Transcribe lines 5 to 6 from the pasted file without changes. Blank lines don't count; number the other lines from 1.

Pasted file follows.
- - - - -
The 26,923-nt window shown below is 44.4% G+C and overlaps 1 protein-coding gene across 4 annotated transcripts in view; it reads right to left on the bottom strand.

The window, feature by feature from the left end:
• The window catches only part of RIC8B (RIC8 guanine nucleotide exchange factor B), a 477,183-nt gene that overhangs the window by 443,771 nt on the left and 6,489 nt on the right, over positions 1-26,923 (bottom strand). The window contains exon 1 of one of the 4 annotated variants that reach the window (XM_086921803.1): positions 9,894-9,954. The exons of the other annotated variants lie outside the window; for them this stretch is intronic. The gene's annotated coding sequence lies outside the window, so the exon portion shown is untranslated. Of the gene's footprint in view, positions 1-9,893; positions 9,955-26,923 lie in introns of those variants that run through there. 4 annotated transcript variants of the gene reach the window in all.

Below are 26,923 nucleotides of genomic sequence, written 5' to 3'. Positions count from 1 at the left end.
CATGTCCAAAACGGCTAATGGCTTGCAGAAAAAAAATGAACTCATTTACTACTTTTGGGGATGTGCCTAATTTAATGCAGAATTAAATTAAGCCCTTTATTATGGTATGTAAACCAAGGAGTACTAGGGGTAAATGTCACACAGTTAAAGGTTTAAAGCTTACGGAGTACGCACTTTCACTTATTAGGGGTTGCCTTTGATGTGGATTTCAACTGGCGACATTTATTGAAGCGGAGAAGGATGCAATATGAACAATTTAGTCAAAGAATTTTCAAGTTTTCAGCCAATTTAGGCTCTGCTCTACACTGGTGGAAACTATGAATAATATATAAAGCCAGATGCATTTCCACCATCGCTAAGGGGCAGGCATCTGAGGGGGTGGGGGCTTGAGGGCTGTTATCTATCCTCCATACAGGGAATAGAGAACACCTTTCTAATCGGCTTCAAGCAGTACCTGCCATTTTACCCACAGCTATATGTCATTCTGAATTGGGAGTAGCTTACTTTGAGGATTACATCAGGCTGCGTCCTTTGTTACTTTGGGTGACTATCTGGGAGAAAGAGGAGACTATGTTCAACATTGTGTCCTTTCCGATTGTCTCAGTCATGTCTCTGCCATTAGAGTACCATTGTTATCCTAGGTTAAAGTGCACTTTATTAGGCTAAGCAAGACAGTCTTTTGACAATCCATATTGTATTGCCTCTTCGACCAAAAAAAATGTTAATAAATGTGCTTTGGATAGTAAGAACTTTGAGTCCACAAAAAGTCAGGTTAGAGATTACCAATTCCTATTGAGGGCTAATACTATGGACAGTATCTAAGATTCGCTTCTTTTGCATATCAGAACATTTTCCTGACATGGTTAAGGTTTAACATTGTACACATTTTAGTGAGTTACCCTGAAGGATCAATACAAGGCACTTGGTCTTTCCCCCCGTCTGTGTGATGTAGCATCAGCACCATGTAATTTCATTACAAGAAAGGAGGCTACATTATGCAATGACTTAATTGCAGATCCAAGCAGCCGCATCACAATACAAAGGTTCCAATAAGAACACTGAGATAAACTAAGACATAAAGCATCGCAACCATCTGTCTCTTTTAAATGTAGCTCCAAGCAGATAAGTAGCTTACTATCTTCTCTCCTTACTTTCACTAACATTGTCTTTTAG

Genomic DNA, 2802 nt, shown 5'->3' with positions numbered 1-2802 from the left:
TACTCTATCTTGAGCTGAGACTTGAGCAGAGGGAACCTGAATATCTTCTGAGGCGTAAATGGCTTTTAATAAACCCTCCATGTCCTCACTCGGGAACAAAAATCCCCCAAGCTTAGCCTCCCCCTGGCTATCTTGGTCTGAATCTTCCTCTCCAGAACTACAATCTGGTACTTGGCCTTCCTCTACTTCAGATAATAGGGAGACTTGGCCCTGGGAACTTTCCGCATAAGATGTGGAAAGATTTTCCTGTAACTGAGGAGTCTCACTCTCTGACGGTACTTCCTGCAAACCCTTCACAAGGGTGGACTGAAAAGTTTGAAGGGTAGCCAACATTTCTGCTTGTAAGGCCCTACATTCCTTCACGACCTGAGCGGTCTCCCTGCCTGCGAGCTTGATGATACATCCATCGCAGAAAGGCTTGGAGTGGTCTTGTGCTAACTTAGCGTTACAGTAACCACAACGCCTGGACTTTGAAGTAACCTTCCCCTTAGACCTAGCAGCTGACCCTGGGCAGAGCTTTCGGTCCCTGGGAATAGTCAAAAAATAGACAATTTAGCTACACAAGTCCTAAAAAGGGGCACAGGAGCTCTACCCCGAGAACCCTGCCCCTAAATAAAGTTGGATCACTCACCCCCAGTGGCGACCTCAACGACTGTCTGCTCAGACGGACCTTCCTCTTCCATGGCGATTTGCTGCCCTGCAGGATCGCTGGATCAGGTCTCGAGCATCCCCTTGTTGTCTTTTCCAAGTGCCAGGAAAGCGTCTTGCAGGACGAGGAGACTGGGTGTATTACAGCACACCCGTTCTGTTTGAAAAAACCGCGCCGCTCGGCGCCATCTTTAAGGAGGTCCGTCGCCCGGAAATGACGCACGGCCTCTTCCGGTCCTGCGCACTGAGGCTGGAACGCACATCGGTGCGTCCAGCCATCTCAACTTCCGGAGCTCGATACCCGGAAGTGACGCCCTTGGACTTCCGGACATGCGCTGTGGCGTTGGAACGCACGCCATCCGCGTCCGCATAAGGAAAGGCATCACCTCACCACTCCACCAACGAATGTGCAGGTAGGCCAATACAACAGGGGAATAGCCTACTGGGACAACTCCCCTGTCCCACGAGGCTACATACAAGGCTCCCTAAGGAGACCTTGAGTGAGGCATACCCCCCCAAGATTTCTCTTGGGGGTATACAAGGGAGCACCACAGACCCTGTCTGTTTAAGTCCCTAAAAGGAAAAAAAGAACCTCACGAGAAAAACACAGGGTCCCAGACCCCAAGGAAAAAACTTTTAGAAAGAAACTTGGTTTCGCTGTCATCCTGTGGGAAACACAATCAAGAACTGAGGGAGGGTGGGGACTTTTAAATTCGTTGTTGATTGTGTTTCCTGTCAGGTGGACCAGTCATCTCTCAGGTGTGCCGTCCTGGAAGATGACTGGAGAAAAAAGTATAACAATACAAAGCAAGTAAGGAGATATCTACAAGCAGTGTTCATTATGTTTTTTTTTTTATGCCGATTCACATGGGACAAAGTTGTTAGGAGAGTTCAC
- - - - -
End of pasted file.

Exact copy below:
CATGTCCAAAACGGCTAATGGCTTGCAGAAAAAAAATGAACTCATTTACTACTTTTGGGGATGTGCCTAATTTAATGCAGAATTAAATTAAGCCCTTTATTATGGTATGTAAACCAAGGAGTACTAGGGGTAAATGTCACACAGTTAAAGGTTTAAAGCTTACGGAGTACGCACTTTCACTTATTAGGGGTTGCCTTTGATGTGGATTTCAACTGGCGACATTTATTGAAGCGGAGAAGGATGCAATATGAACAATTTAGTCAAAGAATTTTCAAGTTTTCAGCCAATTTAGGCTCTGCTCTACACTGGTGGAAACTATGAATAATATATAAAGCCAGATGCATTTCCACCATCGCTAAGGGGCAGGCATCTGAGGGGGTGGGGGCTTGAGGGCTGTTATCTATCCTCCATACAGGGAATAGAGAACACCTTTCTAATCGGCTTCAAGCAGTACCTGCCATTTTACCCACAGCTATATGTCATTCTGAATTGGGAGTAGCTTACTTTGAGGATTACATCAGGCTGCGTCCTTTGTTACTTTGGGTGACTATCTGGGAGAAAGAGGAGACTATGTTCAACATTGTGTCCTTTCCGATTGTCTCAGTCATGTCTCTGCCATTAGAGTACCATTGTTATCCTAGGTTAAAGTGCACTTTATTAGGCTAAGCAAGACAGTCTTTTGACAATCCATATTGTATTGCCTCTTCGACCAAAAAAAATGTTAATAAATGTGCTTTGGATAGTAAGAACTTTGAGTCCACAAAAAGTCAGGTTAGAGATTACCAATTCCTATTGAGGGCTAATACTATGGACAGTATCTAAGATTCGCTTCTTTTGCATATCAGAACATTTTCCTGACATGGTTAAGGTTTAACATTGTACACATTTTAGTGAGTTACCCTGAAGGATCAATACAAGGCACTTGGTCTTTCCCCCCGTCTGTGTGATGTAGCATCAGCACCATGTAATTTCATTACAAGAAAGGAGGCTACATTATGCAATGACTTAATTGCAGATCCAAGCAGCCGCATCACAATACAAAGGTTCCAATAAGAACACTGAGATAAACTAAGACATAAAGCATCGCAACCATCTGTCTCTTTTAAATGTAGCTCCAAGCAGATAAGTAGCTTACTATCTTCTCTCCTTACTTTCACTAACATTGTCTTTTAG

Genomic DNA, 2802 nt, shown 5'->3' with positions numbered 1-2802 from the left: